16. Brian J. Lepore, Director, Defense Capabilities and Management, U.S. Government Accountability Office, “Military Base Realignments and Closures: Key Factors Contributing to BRAC 2005 Results,” testimony before the Subcommittee on Readiness, Committee on Armed Services, U.S. House of Representatives, GAO-12-513T, March 8, 2012, p. 14, https://www.gao.gov/ assets/590/589135.pdf (accessed May 25, 2018).
17. Potochney, statement on “Fiscal Year 2018 Department of Defense Budget Request for Energy, Installations, and Environment,” June 6, 2017, p. 16.
18. Ibid., p. 15.
19. Aaron Mehta and Joe Gould, “The New BRAC Strategy: Capability over Cost Savings,” Defense News, December 14, 2017,
https://www.defensenews.com/pentagon/2017/12/14/the-new-brac-strategy-capability-over-cost-savings/ (accessed May 25, 2018).
20. Frank Kendall, “A Tale of Two BRACs,” Roll Call, November 21, 2013, http://www.rollcall.com/news/a_tale_of_two_bracs_commentary-229248-1.html (accessed May 25, 2018).
21. Amaani Lyle, “DoD Housing Pro Describes Privatization Evolution,” DoD News, January 26, 2015, https://www.defense.gov/News/Article/Article/603983/dod-housing-pro-describes-privatization-evolution/ (accessed May 25, 2018).
23. 10 U.S. Code § 2678, https://www.law.cornell.edu/uscode/text/10/2679 (accessed May 25, 2018).
24. U.S. Department of Defense, Office of the Assistant Secretary of Defense for Energy, Installations, and Environment, Department of Defense Annual Energy Management and Resilience (AEMR) Report: Fiscal Year 2016, July 2017, p. 15, https://www.acq.osd.mil/eie/Downloads/IE/FY%202016%20AEMR.pdf (accessed May 25, 2018).
25. Ibid., p. 18.
26. U.S. Department of Defense, Secretary of Defense, Under Secretary of Defense (Personnel and Readiness), Report to Congress: 2017 Sustainable Ranges, May 2017, p. 2, http://prhome.defense.gov/Portals/52/Documents/RFM/Readiness/docs/2017SRR_FINAL.pdf?ver=2017-07-25-115014-387 (accessed May 25, 2018).
27. U.S. Department of Defense, Department of Defense Annual Energy Management and Resilience (AEMR) Report: Fiscal Year 2016, p. 39.
28. U.S. Department of Defense, Office of the Assistant Secretary of Defense (Energy, Installations, and Environment), Energy Resilience: Operations, Maintenance, & Testing (OM&T) Strategy and Implementation Guidance, March 2017, p. 4,
https://www.acq.osd.mil/eie/Downloads/IE/2%20-%20Energy%20Resilience%20-%20OM&T%20Guidance%20(v17)%20-%20PR%20Version%20-%20approved.pdf (accessed May 25, 2018).
29. Andrew Revkin, “Trump’s Defense Secretary Cites Climate Change as National Security Challenge,” ProPublica, March 14, 2017, https://www.propublica.org/article/trumps-defense-secretary-cites-climate-change-national-security-challenge (accessed June 4, 2018).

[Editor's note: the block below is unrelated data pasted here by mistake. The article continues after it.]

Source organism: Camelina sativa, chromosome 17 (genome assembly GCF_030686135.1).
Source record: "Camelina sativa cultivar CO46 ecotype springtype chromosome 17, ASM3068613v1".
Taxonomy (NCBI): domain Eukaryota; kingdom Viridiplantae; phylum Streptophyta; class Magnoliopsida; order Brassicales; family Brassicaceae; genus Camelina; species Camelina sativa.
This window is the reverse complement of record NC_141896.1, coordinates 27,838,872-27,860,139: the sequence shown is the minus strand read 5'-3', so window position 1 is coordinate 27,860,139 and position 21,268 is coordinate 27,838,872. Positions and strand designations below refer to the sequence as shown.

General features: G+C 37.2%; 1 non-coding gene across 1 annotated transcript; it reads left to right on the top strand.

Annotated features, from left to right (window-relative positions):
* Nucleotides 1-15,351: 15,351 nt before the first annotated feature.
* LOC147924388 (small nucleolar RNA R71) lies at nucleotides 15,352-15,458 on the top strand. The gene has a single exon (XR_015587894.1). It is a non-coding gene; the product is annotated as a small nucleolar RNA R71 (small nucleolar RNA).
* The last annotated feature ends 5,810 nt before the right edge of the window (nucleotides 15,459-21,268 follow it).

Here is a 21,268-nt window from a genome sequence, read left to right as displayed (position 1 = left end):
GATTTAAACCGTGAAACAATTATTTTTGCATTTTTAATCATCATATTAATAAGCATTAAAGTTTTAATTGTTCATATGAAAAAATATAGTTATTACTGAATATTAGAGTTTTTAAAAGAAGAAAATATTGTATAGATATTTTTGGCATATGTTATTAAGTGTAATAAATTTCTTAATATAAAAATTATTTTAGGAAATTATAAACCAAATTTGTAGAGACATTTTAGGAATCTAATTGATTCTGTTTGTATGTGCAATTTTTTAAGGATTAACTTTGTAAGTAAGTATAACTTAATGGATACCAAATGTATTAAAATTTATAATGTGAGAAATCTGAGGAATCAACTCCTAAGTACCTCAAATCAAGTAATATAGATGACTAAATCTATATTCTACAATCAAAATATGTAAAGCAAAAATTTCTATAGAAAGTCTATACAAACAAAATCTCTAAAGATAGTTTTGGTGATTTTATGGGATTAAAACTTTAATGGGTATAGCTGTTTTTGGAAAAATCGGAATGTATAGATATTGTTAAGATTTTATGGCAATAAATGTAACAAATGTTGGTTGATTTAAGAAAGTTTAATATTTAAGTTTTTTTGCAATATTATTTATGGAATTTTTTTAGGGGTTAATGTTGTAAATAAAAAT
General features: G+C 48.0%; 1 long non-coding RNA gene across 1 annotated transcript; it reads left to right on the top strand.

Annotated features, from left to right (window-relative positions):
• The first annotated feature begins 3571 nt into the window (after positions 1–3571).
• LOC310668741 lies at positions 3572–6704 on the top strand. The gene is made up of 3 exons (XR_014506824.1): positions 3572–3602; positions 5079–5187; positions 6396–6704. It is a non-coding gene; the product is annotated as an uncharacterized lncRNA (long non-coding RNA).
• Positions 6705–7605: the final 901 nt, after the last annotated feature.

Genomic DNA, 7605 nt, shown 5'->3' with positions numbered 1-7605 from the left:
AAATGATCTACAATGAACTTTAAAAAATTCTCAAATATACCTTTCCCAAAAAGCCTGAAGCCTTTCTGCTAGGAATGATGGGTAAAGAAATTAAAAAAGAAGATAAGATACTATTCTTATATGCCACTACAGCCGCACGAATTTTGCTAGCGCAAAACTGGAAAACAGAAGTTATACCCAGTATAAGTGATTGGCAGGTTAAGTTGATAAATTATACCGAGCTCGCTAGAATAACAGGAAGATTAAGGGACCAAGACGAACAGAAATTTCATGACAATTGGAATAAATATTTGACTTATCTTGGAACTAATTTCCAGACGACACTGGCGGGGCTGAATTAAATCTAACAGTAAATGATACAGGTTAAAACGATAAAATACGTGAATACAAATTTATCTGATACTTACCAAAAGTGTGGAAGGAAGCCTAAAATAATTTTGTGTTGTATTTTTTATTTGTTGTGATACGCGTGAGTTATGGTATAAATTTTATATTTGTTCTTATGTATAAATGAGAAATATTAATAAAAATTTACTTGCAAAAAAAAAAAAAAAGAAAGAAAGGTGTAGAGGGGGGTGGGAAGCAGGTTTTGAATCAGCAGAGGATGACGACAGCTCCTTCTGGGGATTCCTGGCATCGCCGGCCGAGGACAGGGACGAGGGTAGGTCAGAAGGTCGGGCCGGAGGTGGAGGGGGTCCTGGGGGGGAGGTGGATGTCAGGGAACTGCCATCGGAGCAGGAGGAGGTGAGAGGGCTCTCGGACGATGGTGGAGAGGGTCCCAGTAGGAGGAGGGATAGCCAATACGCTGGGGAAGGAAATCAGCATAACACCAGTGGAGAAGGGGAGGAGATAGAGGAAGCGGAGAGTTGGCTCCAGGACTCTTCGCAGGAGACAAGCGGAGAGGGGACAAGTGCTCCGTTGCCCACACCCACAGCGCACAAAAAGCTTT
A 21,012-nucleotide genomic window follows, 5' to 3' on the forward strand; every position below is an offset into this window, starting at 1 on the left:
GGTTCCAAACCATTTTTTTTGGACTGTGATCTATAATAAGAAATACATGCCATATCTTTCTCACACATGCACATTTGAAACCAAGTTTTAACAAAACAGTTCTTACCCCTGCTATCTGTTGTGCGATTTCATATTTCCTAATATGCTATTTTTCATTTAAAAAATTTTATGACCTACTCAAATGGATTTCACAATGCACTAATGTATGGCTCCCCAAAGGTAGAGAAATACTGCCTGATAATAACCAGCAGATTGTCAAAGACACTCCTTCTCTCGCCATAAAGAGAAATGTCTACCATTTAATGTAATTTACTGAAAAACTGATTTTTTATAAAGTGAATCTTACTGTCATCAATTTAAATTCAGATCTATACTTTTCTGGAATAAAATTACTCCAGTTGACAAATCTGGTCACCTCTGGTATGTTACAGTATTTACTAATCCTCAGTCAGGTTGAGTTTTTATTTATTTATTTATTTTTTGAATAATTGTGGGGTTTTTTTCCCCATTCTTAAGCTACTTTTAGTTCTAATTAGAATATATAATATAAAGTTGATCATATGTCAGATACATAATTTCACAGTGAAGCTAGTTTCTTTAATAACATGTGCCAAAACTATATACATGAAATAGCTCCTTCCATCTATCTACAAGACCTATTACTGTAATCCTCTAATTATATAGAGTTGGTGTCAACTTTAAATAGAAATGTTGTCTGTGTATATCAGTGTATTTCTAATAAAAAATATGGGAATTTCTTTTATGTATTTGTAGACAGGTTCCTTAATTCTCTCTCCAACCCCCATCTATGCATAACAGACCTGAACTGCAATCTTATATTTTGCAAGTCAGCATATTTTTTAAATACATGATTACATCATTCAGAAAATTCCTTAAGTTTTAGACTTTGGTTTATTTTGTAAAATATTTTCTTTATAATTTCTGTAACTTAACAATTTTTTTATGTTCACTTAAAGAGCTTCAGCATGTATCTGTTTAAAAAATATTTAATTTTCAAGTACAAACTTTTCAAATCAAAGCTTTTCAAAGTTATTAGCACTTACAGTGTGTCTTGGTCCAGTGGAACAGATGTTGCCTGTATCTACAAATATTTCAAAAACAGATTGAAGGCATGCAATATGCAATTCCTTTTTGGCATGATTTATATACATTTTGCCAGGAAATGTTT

30. U.S. Department of Defense, Office of the Under Secretary of Defense for Acquisition, Technology, and Logistics, Climate-Related Risk to DoD Infrastructure: Initial Vulnerability Assessment Survey (SLVAS) Report, January 2018, p. 2, https://climateandsecurity.files.wordpress.com/2018/01/tab-b-slvas-report-1-24-2018.pdf (accessed May 25, 2018).
31. Congressional Quarterly, “Senate Armed Services Subcommittee on Readiness and Management Support Holds Hearing on U.S. Forces Readiness,” CQ Congressional Transcripts, February 14, 2018, http://www.cq.com/doc/congressionaltranscripts-5267204?15&search=JFszzkTn (accessed June 4, 2018).
33. Scott Waldman, “Key Missile Defense Installation Will be Uninhabitable in Less Than 20 Years,” E&E News, March 1, 2018,
https://www.scientificamerican.com/article/key-missile-defense-installation-will-be-uninhabitable-in-less-than-20-years/ (accessed May 25, 2018).
34. Curt D. Storlazzi, Stephen Gingerich, Peter Swarzenski, Olivia Cheriton, Clifford Voss, Ferdinand Oberle, Joshua Logan, Kurt Rosenberger, Theresa Fregoso, Sara Rosa, Adam Johnson, and Li Erikson (U.S. Geological Survey); Don Field, Greg Piniak, Amit Malhotra, and Mark Finkbeiner (National Oceanic and Atmospheric Administration); Ap van Dongeran, Ellen Quataert, Arnold van Rooijen, Edwin Elias, and Mattijs Gawehn (Deltares); and Annamalai Hariharasubramanian, Matthew Widlansky, Jan Hafner, and Chunxi Zhang (University of Hawaii), The Impact of Sea-Level Rise and Climate Change on Department of Defense Installations on Atolls in the Pacific Ocean (RC-2334), Report to the U.S. Department of Defense Strategic Environmental Research and Development Program, August 31, 2017, https://serdp-estcp.org/Program-Areas/Resource-Conservation-and-Resiliency/Infrastructure-Resiliency/Vulnerability-and-Impact-Assessment/RC-2334#factsheet-17982-objective (accessed May 25, 2018).
35. H.R. 2180, National Defense Authorization Act for Fiscal Year 2018, Public Law 115-91, 115th Cong., https://www.congress.gov/115/bills/hr2810/BILLS-115hr2810enr.pdf (accessed May 25, 2018).
36. U.S. Department of Defense, Unified Facilities Criteria (UFC): Cybersecurity of Facility-Related Control Systems, UFC 4-010-06, September 19, 2016, https://www.acq.osd.mil/eie/Downloads/IE/UFC_4_010_06.pdf (accessed May 25, 2018).